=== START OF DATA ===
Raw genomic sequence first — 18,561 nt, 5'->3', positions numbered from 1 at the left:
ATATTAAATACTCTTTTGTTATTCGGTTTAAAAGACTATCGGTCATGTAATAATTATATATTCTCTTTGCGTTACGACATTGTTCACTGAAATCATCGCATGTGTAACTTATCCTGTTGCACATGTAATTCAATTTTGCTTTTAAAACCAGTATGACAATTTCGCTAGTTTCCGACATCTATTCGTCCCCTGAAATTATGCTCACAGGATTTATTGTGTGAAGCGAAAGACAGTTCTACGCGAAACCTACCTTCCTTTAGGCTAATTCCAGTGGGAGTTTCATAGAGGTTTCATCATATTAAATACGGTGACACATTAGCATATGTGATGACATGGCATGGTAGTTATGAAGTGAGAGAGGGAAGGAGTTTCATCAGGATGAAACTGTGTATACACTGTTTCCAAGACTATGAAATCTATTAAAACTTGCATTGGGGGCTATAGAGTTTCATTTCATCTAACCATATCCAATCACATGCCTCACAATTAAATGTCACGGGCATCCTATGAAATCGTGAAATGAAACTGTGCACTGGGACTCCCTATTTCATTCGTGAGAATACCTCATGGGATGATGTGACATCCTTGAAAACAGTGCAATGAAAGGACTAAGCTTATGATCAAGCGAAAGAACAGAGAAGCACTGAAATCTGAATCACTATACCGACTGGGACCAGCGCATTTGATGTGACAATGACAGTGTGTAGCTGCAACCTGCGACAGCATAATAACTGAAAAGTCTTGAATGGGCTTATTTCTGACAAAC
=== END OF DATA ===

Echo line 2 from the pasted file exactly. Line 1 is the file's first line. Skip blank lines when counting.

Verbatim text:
ATATTAAATACTCTTTTGTTATTCGGTTTAAAAGACTATCGGTCATGTAATAATTATATATTCTCTTTGCGTTACGACATTGTTCACTGAAATCATCGCATGTGTAACTTATCCTGTTGCACATGTAATTCAATTTTGCTTTTAAAACCAGTATGACAATTTCGCTAGTTTCCGACATCTATTCGTCCCCTGAAATTATGCTCACAGGATTTATTGTGTGAAGCGAAAGACAGTTCTACGCGAAACCTACCTTCCTTTAGGCTAATTCCAGTGGGAGTTTCATAGAGGTTTCATCATATTAAATACGGTGACACATTAGCATATGTGATGACATGGCATGGTAGTTATGAAGTGAGAGAGGGAAGGAGTTTCATCAGGATGAAACTGTGTATACACTGTTTCCAAGACTATGAAATCTATTAAAACTTGCATTGGGGGCTATAGAGTTTCATTTCATCTAACCATATCCAATCACATGCCTCACAATTAAATGTCACGGGCATCCTATGAAATCGTGAAATGAAACTGTGCACTGGGACTCCCTATTTCATTCGTGAGAATACCTCATGGGATGATGTGACATCCTTGAAAACAGTGCAATGAAAGGACTAAGCTTATGATCAAGCGAAAGAACAGAGAAGCACTGAAATCTGAATCACTATACCGACTGGGACCAGCGCATTTGATGTGACAATGACAGTGTGTAGCTGCAACCTGCGACAGCATAATAACTGAAAAGTCTTGAATGGGCTTATTTCTGACAAAC